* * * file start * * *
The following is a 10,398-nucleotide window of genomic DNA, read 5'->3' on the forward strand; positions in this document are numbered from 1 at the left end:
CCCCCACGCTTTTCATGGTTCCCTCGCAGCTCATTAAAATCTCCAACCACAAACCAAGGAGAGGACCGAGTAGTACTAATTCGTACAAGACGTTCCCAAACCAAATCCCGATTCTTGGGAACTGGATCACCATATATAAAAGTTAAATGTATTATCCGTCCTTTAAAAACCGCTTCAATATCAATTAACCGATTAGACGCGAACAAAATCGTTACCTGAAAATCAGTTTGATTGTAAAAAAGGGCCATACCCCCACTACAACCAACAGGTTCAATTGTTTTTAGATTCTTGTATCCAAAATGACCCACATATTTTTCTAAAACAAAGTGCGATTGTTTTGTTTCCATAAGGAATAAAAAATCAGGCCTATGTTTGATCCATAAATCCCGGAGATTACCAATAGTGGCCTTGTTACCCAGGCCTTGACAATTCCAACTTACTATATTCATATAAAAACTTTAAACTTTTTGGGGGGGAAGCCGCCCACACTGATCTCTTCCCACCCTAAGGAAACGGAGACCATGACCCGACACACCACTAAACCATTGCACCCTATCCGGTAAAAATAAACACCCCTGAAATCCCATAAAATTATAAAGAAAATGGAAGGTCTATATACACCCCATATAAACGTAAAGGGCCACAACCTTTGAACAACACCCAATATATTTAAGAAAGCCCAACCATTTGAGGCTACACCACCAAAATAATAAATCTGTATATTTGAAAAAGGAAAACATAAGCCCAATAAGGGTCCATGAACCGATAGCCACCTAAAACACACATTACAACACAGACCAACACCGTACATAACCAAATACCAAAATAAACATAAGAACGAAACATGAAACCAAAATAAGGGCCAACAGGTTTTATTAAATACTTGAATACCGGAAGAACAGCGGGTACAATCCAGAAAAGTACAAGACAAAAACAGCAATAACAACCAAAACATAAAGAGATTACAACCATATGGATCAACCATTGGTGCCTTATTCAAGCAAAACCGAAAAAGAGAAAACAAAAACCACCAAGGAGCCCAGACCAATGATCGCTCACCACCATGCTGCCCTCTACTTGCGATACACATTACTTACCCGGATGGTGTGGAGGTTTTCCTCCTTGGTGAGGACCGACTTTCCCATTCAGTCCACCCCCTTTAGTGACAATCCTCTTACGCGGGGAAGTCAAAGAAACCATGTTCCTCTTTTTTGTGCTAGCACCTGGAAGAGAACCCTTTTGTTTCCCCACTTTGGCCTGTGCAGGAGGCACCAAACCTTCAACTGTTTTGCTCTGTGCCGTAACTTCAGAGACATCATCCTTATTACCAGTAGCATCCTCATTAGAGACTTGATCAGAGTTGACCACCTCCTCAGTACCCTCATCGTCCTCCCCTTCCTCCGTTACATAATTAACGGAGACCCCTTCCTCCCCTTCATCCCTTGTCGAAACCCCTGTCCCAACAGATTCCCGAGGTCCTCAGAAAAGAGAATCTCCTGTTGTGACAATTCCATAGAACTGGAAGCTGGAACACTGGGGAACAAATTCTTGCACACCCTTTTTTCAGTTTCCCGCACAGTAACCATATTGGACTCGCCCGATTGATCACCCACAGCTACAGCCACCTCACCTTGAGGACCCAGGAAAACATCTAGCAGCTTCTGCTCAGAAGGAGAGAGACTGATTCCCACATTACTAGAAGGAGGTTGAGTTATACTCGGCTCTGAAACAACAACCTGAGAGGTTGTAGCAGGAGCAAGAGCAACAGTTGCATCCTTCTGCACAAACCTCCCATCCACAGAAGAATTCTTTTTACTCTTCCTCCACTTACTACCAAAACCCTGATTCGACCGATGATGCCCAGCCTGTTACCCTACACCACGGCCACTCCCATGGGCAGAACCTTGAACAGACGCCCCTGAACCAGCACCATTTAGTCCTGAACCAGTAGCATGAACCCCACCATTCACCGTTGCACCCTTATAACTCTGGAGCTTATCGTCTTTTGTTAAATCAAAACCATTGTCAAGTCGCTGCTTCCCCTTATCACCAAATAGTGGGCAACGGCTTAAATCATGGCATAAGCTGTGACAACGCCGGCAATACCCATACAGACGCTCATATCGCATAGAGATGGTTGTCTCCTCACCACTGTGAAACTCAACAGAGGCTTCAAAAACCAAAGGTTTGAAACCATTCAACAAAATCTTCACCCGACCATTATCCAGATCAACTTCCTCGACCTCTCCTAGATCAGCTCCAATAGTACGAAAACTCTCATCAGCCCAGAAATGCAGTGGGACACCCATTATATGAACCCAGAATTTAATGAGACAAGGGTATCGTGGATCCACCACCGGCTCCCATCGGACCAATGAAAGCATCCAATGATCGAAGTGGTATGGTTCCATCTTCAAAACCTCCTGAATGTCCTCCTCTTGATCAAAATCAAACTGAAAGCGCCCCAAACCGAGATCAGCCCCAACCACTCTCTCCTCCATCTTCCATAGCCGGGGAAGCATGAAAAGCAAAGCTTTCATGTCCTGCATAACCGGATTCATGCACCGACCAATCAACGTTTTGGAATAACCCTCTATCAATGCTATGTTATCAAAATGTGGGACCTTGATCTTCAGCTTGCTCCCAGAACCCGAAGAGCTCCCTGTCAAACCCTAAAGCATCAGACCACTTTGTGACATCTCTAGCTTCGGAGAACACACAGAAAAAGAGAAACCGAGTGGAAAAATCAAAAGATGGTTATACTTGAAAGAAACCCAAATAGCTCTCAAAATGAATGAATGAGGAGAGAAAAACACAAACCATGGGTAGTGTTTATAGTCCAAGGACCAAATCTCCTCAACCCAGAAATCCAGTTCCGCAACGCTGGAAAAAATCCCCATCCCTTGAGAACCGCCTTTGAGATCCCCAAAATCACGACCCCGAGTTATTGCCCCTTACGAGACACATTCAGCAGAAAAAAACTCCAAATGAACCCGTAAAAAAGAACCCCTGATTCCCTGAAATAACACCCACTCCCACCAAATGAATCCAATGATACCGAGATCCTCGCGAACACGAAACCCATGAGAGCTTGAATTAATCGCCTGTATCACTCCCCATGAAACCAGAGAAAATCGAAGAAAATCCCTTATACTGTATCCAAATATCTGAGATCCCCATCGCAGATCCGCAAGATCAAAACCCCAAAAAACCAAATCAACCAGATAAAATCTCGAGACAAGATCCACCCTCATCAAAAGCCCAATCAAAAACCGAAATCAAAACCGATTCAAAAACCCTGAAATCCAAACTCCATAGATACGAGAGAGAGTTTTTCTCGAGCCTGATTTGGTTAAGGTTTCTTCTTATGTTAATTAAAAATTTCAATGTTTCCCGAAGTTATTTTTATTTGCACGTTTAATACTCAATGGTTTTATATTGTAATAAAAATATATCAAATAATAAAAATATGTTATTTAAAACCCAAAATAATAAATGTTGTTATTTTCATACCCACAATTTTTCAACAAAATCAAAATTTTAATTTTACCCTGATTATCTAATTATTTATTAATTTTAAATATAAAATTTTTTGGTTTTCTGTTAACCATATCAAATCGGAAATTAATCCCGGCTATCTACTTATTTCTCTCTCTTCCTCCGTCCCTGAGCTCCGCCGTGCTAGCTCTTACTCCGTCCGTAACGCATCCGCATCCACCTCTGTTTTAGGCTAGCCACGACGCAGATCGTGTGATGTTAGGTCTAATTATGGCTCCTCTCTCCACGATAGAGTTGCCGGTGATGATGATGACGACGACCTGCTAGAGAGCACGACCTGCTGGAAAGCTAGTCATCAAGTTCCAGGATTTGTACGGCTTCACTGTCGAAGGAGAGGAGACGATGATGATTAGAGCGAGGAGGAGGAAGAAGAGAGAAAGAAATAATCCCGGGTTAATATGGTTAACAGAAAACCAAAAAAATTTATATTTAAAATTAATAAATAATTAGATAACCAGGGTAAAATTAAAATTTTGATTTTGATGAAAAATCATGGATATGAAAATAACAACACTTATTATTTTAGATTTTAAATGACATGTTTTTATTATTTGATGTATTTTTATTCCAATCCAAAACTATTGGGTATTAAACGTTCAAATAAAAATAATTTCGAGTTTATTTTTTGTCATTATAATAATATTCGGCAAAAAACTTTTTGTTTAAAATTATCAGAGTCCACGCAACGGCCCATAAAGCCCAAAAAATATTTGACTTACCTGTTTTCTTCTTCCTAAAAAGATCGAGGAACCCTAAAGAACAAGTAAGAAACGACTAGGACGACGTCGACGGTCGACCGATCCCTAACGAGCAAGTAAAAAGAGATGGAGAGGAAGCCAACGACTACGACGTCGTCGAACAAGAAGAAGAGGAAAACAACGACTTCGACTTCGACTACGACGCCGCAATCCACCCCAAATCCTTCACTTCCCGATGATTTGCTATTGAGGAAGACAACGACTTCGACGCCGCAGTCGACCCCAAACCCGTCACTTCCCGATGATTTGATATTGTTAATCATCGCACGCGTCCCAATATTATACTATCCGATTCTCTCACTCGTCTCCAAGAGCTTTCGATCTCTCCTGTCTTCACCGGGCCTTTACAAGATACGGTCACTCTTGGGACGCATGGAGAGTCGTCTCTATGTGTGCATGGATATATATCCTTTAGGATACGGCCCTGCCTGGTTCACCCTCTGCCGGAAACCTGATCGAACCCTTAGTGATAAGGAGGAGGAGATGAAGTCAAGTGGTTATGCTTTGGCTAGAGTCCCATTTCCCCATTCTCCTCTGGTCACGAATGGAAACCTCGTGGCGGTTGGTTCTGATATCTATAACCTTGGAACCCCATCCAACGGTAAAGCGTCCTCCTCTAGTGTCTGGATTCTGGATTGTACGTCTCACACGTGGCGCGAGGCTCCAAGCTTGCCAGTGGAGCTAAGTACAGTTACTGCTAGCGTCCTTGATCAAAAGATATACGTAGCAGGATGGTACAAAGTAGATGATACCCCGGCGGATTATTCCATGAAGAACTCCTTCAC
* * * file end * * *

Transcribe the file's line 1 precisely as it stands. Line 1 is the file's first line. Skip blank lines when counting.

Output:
The following is a 10,398-nucleotide window of genomic DNA, read 5'->3' on the forward strand; positions in this document are numbered from 1 at the left end: